As homeowners and tenants continue grappling with the economic uncertainty of the pandemic, the federal government has promised aid to those struggling to meet their mortgage payments or rent. Getting that money into the hands of distressed folks quickly appears to be the challenge now.
The coronavirus relief package president Biden signed last month includes $10 billion in aid for homeowners to pay housing-related expenses including their mortgage, insurance and HOA dues. Another $46 billion has been set aside to assist renters, with two allocations in December and March.
But, as with most government programs, there’s a lot of bureaucracy and gray areas to navigate in order to receive the funds.
Who qualifies for aid?
Unfortunately, this question has a less-than-clear answer. The $10 billion will be distributed to states based on a number of variables including the number of unemployed residents and late mortgage payment data. It will be up to states to distribute the money to homeowners through their state housing agencies.
In order to qualify for the aid, you will need to own your home and have a principal mortgage balance at or below the conforming loan limit, which is $548,250 in most of the country or $822,375 in more expensive areas.
Beyond that, states are required to distribute at least 60 percent of the funds to homeowners with incomes that don’t exceed either the local median income or the national median income — whichever is higher.
That said, states will have considerable leeway in determining exactly who qualifies and how the aid is distributed.
Help available for renters affected by COVID-19
The latest CARES Act update also included billions of dollars in assistance for renters, but the rollout has been uneven, and that doesn’t bode particularly well for the homeowner assistance, either.
Similar to the homeowner aid, rental assistance is being distributed by state and local housing authorities, which has required setting up sweeping new programs to connect residents with the relief they need. The New York Times reports it has not gone especially smoothly so far, with many renters struggling to navigate ad hoc the application processes and receive their funds.
“The rental relief component hasn’t gotten as much attention as mortgage forbearance but is incredibly important to tenants and landlords alike. The accumulated back rent over the past 13 months is more than tenants can realistically repay and has put mom-and-pop landlords between a rock and a hard place,” said Greg McBride, Bankrate’s chief financial analyst. “Payments that cover back rent ease the strain on tenants and landlords alike, avoiding future evictions.”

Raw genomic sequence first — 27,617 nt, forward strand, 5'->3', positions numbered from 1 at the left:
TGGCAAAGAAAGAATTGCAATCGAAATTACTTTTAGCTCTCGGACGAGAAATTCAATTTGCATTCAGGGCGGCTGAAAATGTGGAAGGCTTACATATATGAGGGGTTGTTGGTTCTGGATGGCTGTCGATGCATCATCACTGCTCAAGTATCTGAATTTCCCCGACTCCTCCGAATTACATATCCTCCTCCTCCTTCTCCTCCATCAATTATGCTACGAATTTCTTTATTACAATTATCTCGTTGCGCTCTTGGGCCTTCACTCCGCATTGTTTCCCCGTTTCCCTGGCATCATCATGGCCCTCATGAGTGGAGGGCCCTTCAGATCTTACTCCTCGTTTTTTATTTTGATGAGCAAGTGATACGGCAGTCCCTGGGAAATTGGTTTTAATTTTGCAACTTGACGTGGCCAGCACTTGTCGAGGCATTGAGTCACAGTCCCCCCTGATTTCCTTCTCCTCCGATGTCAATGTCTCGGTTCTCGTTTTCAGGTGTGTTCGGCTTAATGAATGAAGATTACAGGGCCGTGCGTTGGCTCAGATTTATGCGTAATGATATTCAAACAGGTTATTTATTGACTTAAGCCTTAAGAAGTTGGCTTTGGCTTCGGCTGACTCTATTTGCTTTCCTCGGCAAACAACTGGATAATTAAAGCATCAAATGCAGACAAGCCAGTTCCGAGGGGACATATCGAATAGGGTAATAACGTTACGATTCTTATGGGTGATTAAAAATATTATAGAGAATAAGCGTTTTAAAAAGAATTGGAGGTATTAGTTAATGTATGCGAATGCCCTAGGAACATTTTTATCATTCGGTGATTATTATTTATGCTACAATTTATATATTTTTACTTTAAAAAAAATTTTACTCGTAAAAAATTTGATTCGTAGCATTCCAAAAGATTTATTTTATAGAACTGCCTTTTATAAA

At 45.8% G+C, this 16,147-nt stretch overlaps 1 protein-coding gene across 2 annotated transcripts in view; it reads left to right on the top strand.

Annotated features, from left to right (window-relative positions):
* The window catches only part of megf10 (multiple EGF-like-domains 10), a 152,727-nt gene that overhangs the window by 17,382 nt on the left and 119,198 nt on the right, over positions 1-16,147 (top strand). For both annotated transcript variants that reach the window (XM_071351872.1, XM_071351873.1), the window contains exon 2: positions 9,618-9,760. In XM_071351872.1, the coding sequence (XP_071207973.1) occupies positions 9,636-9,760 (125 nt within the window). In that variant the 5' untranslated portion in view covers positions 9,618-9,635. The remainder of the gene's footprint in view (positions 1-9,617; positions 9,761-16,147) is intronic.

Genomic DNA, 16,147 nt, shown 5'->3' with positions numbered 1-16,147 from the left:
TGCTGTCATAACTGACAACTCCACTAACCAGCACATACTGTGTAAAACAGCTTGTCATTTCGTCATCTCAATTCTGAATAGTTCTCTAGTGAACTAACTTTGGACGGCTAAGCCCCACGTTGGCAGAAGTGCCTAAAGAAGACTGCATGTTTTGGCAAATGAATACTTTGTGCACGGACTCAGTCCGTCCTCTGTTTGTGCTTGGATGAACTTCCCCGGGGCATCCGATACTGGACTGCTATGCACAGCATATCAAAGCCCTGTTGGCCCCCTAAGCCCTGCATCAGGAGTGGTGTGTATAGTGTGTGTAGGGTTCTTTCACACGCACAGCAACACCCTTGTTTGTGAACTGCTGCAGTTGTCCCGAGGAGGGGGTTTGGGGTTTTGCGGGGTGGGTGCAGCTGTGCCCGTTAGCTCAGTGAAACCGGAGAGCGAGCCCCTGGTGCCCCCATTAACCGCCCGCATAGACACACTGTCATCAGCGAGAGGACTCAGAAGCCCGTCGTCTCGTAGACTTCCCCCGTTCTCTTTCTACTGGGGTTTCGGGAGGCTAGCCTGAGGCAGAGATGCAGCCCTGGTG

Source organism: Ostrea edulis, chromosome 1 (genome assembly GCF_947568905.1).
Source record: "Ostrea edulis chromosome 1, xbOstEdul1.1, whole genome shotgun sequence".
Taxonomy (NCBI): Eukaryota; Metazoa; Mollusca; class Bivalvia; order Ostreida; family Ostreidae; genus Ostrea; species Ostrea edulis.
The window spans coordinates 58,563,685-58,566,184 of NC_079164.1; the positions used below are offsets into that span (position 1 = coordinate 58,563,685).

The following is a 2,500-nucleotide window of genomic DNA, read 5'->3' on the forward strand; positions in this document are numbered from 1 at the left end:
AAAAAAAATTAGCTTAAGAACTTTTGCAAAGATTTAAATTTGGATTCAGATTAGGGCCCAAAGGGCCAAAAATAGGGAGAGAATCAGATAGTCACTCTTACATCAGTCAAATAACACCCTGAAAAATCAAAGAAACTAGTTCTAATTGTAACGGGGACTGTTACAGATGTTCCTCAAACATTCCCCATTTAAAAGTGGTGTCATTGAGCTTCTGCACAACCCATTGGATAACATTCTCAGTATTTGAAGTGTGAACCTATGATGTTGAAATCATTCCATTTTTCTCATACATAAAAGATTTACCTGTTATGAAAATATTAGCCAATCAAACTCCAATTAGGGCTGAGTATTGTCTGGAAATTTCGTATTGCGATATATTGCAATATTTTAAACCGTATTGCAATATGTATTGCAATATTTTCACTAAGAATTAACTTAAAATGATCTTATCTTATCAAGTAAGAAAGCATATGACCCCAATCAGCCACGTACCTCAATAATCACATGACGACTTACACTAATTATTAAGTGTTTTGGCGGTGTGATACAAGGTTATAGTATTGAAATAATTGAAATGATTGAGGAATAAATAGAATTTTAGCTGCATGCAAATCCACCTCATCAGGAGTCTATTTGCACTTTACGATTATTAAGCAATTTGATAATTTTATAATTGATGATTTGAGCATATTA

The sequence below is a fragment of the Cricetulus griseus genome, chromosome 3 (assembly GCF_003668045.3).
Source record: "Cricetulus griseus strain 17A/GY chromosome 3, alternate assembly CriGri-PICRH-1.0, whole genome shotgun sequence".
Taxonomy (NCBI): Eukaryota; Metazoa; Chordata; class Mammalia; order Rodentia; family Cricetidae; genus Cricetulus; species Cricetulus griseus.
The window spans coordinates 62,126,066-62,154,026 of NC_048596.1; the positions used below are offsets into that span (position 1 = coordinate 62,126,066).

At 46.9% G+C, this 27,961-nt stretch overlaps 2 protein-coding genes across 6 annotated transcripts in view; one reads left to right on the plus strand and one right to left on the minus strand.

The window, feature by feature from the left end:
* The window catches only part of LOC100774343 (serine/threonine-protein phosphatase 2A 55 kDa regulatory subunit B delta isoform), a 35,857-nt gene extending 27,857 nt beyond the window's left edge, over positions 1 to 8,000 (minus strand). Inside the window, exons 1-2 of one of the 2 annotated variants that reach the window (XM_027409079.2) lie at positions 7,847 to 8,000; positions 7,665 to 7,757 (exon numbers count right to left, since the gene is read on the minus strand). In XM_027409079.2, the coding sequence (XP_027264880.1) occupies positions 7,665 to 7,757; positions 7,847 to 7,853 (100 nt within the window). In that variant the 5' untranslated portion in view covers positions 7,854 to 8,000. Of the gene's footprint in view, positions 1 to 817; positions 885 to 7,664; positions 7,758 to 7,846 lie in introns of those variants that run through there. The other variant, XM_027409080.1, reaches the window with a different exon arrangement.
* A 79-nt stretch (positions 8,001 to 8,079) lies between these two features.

Because rental relief programs are administered locally, there’s no single path for tenants to follow. Your best bet may be to start with the HUD page for renters.
When will the homeowner mortgage payment help be available?
It’s unclear. Much like the rental assistance programs, state and local governments will have to stand up new frameworks to process and distribute this homeowner aid. It will likely take time for the details to be worked out, and may happen unevenly as different local authorities go through their own processes.
What should I do in the meantime?
The best thing to do if you haven’t already is to be in touch with your lender.
If you’re struggling to meet your mortgage payments, you are much more likely to avoid foreclosure by working with your loan administrator than dodging them.
If you have a federally-backed mortgage, you almost certainly qualify for forbearance and should pursue that option immediately if you haven’t already. You may be able to skip payments for up to 18 months under the federal rules.
If you’re already in forbearance and the grace period is about to end, or if you do not qualify, you should still be in touch with your lender. They may be able to help you modify your loan term, adjust your repayment plan, or find other options that can help you stay financially secure.
The government has approved billions of dollars in aid for homeowners and renters struggling as a result of the COVID pandemic. The rollout and distribution of those funds has been a little uneven, but if you’re struggling to meet your mortgage payments, you should get in touch with your lender as soon as possible to discuss your options, regardless of any aid that may be available.